6 Ways Your Childhood Affects Your Love Style
Our childhood has a profound impact on the things you do later on in your life because your childhood is a place where you usually have the best memories, and it’s a place where you learn things that you will remember throughout your life. The habits you’re taught in your childhood and the environment in which you are raised profoundly impact your love style and relationships.
Today, we shall discuss how your childhood affects your love style and that too in six different ways.
Number 1 – Being a Pleaser
The first way your childhood affects the way your love style is by being a pleaser. You tend to turn into a pleaser when you’ve had your parents be highly critical of you in your childhood. Apart from that, your parents might also have been overprotective. As a child during that time, you always were the “good” child in the house who did everything right and tried not to be a burden for the family.
When such an environment is created in a household, from a young age, the person possesses the qualities of trying to please everyone around them, having the inability to say no, fear of conflict, and finding it difficult to stand up for their own opinion. These people often have the feeling that they’re not good enough for the people around them. It would be better if people who like to be such pleasers shared their feelings with other people and let them know what they’re feeling at a particular moment instead of always doing what other people expect of them.
Number 2- Playing role of victim
People who have been at the receiving end of aggressive or violent parents in childhood grow up and act as a victim in how they tend to express their love style. Being child, they learned to stay as private as possible and, if necessary, they withdraw into their dreams and ideas. Victims typically have low self-esteem even in their adulthood.
Most of the people belonging to this class have anxiety or depression. These people are usually attracted to dominant personalities because they tend to remind them of their parents. Victims adopt a passive mindset in their relationships and just let things flow because if things are going well for quite some time, then they fear that something might go wrong at any given time. To have a healthy relationship with the people around them, these people need to be taught how to love themselves and stand up for themselves instead of putting up with everything.
Number 3 – Being in Control
A childhood where a person is barely protected and is vulnerable emotionally and physically is when they develop the habit of being in control of their lives by being independent and tough. Even in their adulthood, controllers try to avoid feelings such as fear, insecurity, and helplessness at all costs because this is the only way they believe they can stay in control.
Controllers feel like they need to have anger inside them because they believe it can help them stay in control and be more robust. People like being in power in the way they love barely leave their comfort zone because they feel exposed this way. They prefer to solve problems their way, even if it is a challenging route to take. In this love style, controllers behave dominantly and patronizingly where they also try to control their partners frequently.
Number 4 – The vacillatory
In their childhoods, vacillators usually had parents who were unpredictable and never gave importance to their children. These parents didn’t make children their priority, and these people had a fear of letting their parents down.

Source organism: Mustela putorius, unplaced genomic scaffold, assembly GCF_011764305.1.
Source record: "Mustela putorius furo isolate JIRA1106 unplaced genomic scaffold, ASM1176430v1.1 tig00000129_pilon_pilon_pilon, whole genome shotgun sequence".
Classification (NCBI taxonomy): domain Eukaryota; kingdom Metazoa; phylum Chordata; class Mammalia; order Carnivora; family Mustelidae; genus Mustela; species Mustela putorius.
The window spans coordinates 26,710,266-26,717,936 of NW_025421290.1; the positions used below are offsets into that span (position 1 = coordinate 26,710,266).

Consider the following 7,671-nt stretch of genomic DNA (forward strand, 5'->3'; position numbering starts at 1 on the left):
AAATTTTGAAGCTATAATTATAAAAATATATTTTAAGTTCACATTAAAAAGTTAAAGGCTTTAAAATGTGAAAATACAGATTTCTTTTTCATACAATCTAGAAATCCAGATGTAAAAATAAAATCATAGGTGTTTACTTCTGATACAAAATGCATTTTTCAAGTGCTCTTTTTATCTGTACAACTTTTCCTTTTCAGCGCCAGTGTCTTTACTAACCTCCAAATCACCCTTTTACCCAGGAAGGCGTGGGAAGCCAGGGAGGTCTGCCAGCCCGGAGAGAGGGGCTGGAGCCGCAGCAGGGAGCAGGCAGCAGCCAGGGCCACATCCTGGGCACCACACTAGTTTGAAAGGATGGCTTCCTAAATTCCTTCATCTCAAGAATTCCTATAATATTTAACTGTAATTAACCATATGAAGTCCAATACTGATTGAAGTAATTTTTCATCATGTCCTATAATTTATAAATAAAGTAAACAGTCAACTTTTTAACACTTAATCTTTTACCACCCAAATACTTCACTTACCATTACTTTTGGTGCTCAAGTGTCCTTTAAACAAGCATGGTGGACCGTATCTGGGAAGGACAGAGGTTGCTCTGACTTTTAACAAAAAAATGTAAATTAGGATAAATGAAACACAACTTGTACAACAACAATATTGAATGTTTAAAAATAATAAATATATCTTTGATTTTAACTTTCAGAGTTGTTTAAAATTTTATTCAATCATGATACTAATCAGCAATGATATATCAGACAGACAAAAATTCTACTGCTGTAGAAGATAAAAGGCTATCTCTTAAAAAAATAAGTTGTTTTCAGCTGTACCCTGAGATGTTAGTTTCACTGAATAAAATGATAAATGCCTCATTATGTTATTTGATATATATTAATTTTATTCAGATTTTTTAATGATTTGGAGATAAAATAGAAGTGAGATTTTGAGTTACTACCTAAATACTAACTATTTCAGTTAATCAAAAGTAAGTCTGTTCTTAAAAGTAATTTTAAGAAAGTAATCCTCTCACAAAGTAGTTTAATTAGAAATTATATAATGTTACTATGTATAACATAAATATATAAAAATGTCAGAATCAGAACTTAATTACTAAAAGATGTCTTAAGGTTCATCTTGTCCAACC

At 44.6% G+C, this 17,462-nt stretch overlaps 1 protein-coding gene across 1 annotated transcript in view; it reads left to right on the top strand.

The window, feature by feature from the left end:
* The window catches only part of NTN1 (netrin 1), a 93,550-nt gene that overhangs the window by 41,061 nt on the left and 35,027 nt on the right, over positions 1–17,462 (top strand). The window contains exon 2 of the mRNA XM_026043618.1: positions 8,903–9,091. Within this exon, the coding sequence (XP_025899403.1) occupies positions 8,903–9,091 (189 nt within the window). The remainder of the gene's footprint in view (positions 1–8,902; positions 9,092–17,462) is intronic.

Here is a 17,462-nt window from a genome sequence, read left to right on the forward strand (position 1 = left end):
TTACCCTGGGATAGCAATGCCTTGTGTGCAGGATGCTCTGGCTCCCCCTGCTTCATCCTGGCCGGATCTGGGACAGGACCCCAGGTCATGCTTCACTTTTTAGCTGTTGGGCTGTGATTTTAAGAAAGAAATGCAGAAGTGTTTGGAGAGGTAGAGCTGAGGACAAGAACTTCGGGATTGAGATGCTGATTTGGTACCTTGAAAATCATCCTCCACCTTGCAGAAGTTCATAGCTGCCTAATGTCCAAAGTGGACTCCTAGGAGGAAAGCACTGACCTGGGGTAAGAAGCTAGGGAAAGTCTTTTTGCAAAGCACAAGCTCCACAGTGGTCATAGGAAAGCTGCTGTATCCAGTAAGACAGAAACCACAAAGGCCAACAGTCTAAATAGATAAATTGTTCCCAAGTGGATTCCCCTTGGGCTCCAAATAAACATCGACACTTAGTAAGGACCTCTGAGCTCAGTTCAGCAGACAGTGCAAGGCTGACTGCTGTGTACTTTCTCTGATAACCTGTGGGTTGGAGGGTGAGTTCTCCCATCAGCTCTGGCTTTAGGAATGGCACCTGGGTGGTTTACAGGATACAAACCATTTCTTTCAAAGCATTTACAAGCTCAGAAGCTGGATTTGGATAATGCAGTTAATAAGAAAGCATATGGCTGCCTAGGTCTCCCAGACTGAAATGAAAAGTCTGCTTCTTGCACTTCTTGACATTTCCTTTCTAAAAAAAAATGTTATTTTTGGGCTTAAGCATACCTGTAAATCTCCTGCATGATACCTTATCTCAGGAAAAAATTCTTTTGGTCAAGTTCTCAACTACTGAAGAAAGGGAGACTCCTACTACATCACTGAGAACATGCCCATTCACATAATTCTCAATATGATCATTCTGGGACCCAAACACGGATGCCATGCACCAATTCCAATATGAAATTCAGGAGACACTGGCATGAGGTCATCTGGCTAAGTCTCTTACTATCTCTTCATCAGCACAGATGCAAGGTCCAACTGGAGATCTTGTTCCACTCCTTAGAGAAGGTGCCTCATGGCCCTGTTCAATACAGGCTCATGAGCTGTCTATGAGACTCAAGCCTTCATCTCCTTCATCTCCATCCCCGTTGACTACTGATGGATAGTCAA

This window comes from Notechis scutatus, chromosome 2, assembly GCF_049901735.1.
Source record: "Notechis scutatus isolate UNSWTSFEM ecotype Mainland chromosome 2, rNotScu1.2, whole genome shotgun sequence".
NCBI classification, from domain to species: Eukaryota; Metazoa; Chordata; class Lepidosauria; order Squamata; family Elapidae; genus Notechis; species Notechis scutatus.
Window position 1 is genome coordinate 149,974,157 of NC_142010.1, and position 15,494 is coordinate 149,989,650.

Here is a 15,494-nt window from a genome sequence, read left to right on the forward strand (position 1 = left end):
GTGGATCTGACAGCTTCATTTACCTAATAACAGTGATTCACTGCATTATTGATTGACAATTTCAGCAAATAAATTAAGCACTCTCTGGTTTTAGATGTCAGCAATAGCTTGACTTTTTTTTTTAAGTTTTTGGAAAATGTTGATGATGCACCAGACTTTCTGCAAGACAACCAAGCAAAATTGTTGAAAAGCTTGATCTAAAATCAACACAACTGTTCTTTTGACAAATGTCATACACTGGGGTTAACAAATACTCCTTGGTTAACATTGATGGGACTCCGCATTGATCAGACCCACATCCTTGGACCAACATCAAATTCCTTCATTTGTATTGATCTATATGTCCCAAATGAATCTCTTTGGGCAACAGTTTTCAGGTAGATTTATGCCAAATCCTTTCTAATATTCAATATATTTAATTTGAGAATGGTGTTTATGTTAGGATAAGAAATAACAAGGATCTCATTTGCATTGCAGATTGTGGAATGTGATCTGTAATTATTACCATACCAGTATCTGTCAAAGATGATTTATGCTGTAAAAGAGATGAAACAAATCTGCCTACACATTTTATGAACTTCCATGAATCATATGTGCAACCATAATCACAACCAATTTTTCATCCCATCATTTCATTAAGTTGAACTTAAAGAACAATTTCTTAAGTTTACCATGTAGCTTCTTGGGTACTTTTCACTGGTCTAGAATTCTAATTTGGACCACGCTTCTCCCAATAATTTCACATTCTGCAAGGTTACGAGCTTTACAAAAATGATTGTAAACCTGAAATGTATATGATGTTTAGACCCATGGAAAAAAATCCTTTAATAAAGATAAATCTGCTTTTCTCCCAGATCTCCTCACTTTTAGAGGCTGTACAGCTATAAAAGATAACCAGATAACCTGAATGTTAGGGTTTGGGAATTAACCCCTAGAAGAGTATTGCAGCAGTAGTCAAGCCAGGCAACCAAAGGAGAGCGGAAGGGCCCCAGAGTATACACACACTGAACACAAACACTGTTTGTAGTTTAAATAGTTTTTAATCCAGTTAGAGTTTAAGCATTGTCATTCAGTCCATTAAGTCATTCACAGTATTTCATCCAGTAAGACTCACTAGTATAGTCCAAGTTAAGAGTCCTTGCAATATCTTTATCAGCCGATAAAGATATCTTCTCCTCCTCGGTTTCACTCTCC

Since vacillators are indecisive and hesitant, these people want stability and reliability from a relationship. These people idealize love and belief in having strengthened relationships all around. This is why they get doubts and fears with the smallest of difficulties. Vacillators also experience a lot of emotional stress, making them very sensitive and attached to minor things. These people usually put in the effort to know the person they like better. They believe in giving relationships time to grow, and if it is something real, they’ll know it instantly.
Number 5 – The Avoider
Avoiders, when young, were taught by their parents that having feelings would make them weak, and they should always strive towards being independent. These people put in their entire effort to become independent as soon as possible and put their emotions and needs on the side. When these people grow up to become adults, they keep people at a distance and rely more on logic and rational arguments than their feelings.
To have a stable relationship, the avoider types need to learn to let others close to them and deal openly and honestly with their feelings.
Number 6 – The Secure Connector
Finally, last but certainly not least, this is the type of person you should aspire to be as you grow up and love people. The secure connector is the person who is comfortable with giving and receiving love.
In their early years, secure connectors are people who have had lots of love in their childhood and just at the right amount, in the sense that it didn’t spoil them. Secure connectors recognize both their strengths and weaknesses and others’ and can interact with their romantic partners without idealizing or devaluing them. These people have no problems communicating their feelings and needs, are great at resolving conflicts, and are comfortable setting and maintaining personal boundaries that people have set out for them or vice versa. This is one of the reasons why secure connectors manage to build stable and loving relationships with the people around them.
How your childhood pans out has a significant effect on your love life later on. You get to build relationships around depending what you’ve learned from life and what you can do to make sure these relationships thrive.